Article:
The quad switch is just the right size for a double-width module. This is a non-critical circuit; I built my prototype of perf board, with a smaller piece of perf board supporting the LEDs. Each LED inserts in a rubber grommet mounted in the front panel. Use sockets for all ICs.

I used mini phone jacks for the inputs and outputs, with closed circuit jacks on the four outputs. The shorting connections of each output jack buss together, with the buss terminating at the "normalled output" jack. This is very useful for multiplexing-type applications, where you can switch the 4 inputs into a common output. Note also that this circuit is bidirectional, so a signal plugged into the normalled output jack may be distributed sequentially to the 4 input jacks, which when used in this fashion become output jacks.

In PAiA synthesizers, audio and control voltage signals use different connectors. However, this module is equally suited to either audio or control voltage processing. In my system the fine line between audio and control was erased years ago, so I suggest that you do as I do and have a number of adapter cords lying around.

Figure 3

There is a problem, though, in switching the gate pulses that come out of the PAiA 4780 sequencer, since this is the only module in the PAiA line that has a non-standard voltage output (typically +13 to +15 Volts). This is higher than the maximum allowable input of IC3, which is +6 V. I solved this problem by making some attenuating patch cords (see figure 3). These lower the gate voltage to a nice, safe level for IC3. If you do use these special purpose patch cords, use a different colored wire (bright green, for example) so that they will be easily distinguishable from your normal patch cords.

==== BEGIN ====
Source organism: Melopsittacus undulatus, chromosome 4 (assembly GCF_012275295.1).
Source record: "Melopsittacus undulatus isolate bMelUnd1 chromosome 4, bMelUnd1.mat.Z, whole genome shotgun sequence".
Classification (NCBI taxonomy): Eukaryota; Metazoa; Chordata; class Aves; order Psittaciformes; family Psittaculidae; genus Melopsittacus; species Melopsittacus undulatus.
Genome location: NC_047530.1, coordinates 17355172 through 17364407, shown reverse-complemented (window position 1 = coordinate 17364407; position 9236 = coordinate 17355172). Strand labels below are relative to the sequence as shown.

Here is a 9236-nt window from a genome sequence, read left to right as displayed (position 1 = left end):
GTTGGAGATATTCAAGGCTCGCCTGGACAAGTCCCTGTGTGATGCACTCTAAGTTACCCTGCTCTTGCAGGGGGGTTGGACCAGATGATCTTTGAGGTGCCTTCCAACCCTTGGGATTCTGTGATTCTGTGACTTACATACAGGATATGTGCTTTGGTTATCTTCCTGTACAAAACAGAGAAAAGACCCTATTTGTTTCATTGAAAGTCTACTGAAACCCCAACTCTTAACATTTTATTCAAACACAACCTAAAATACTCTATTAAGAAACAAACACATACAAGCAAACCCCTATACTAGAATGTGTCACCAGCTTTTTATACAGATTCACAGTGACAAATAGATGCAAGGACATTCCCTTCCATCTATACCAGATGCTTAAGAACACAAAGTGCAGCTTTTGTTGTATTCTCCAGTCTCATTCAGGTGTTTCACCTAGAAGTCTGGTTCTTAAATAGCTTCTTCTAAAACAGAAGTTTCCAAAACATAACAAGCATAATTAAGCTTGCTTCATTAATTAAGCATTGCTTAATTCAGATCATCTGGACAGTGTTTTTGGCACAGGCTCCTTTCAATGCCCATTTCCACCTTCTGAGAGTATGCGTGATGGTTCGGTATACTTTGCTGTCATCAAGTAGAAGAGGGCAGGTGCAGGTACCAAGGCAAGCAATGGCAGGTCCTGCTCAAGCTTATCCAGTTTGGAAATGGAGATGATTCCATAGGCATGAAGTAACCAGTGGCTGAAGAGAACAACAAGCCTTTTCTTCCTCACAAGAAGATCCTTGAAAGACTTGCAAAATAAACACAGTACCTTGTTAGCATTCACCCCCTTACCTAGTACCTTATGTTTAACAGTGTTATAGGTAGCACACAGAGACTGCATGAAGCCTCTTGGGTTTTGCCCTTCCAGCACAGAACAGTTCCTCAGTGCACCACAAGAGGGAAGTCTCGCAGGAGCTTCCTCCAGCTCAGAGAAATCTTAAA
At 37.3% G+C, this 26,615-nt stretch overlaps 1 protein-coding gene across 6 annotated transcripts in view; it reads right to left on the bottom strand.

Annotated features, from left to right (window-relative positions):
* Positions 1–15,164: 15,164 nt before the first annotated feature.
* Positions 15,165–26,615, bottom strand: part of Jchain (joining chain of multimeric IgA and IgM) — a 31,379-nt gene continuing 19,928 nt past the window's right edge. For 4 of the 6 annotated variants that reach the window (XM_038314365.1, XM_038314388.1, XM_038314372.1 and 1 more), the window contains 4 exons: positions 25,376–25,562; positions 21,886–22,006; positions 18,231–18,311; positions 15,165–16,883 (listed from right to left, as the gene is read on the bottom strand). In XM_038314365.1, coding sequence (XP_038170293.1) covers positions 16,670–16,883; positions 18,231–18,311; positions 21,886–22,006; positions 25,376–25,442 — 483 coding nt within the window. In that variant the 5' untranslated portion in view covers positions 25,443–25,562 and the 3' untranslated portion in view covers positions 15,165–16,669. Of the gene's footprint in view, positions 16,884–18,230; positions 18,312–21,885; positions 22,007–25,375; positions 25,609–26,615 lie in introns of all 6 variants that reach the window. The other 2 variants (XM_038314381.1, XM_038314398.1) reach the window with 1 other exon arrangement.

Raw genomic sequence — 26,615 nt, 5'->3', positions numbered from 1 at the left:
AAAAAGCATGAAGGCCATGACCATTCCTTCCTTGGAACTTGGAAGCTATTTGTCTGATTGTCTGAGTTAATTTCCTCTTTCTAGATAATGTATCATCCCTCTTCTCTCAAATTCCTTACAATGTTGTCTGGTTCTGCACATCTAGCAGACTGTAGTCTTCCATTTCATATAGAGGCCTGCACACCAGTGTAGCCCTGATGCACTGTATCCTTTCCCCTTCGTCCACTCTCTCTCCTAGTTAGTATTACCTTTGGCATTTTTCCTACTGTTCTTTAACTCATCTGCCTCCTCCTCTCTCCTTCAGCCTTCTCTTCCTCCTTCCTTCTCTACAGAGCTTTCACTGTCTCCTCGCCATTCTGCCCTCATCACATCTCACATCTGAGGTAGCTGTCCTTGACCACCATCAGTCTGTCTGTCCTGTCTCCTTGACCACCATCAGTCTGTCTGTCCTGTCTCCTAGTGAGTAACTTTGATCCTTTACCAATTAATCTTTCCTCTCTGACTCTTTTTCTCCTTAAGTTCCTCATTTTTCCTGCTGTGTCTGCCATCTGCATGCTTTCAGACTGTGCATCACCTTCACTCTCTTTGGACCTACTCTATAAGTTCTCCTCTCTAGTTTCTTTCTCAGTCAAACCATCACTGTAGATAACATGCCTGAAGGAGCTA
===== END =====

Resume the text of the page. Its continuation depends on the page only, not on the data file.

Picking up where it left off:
Here are some examples to get you started in sequenced switching.

1. KLANG SOUND. The frequency response of the circuit is quite good, so gating one or more audio signals with an audio frequency trigger pulse creates amplitude modulation "klang" textures.

2. PRESET PROGRAM BOX. This application involves the use of the manual trigger button. By setting up four different voices, or a four channel variable in a patch, you could select "preset" voices by stepping manually to the desired switch positions. This same principle can also work with control voltages.

3. AUTOMATIC PROGRAM BOX. By triggering the input from your keyboard trigger instead of the manual trigger button, you can step through each output every time you hit a note. This can provide, for example, alternation of four note voices (or four waveforms from an oscillator) as you play on the keyboard.

Figure 4